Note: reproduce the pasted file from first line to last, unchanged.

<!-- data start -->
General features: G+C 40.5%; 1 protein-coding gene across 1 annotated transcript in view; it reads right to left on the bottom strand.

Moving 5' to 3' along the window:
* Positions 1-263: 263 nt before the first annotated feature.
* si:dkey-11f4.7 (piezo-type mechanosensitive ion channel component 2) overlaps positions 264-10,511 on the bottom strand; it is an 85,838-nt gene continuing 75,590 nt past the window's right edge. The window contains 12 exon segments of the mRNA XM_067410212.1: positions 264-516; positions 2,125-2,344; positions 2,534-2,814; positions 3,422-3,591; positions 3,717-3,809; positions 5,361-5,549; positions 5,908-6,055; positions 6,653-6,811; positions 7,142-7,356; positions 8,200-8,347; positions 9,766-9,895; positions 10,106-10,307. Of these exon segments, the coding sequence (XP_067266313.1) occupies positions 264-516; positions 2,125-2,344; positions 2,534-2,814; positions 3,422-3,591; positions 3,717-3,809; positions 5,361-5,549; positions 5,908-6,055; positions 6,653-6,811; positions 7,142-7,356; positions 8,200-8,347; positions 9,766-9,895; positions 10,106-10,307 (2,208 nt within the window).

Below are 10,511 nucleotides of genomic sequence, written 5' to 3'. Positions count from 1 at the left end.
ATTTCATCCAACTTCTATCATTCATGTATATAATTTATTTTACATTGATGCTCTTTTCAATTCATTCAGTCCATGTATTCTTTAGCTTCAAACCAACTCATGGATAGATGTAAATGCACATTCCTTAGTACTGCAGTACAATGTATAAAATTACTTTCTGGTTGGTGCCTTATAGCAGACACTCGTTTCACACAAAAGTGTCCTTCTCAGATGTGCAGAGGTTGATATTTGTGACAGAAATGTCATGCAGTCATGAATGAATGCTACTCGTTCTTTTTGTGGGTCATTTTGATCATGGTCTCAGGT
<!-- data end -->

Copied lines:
General features: G+C 40.5%; 1 protein-coding gene across 1 annotated transcript in view; it reads right to left on the bottom strand.

Moving 5' to 3' along the window:
* Positions 1-263: 263 nt before the first annotated feature.
* si:dkey-11f4.7 (piezo-type mechanosensitive ion channel component 2) overlaps positions 264-10,511 on the bottom strand; it is an 85,838-nt gene continuing 75,590 nt past the window's right edge. The window contains 12 exon segments of the mRNA XM_067410212.1: positions 264-516; positions 2,125-2,344; positions 2,534-2,814; positions 3,422-3,591; positions 3,717-3,809; positions 5,361-5,549; positions 5,908-6,055; positions 6,653-6,811; positions 7,142-7,356; positions 8,200-8,347; positions 9,766-9,895; positions 10,106-10,307. Of these exon segments, the coding sequence (XP_067266313.1) occupies positions 264-516; positions 2,125-2,344; positions 2,534-2,814; positions 3,422-3,591; positions 3,717-3,809; positions 5,361-5,549; positions 5,908-6,055; positions 6,653-6,811; positions 7,142-7,356; positions 8,200-8,347; positions 9,766-9,895; positions 10,106-10,307 (2,208 nt within the window).

Below are 10,511 nucleotides of genomic sequence, written 5' to 3'. Positions count from 1 at the left end.
ATTTCATCCAACTTCTATCATTCATGTATATAATTTATTTTACATTGATGCTCTTTTCAATTCATTCAGTCCATGTATTCTTTAGCTTCAAACCAACTCATGGATAGATGTAAATGCACATTCCTTAGTACTGCAGTACAATGTATAAAATTACTTTCTGGTTGGTGCCTTATAGCAGACACTCGTTTCACACAAAAGTGTCCTTCTCAGATGTGCAGAGGTTGATATTTGTGACAGAAATGTCATGCAGTCATGAATGAATGCTACTCGTTCTTTTTGTGGGTCATTTTGATCATGGTCTCAGGT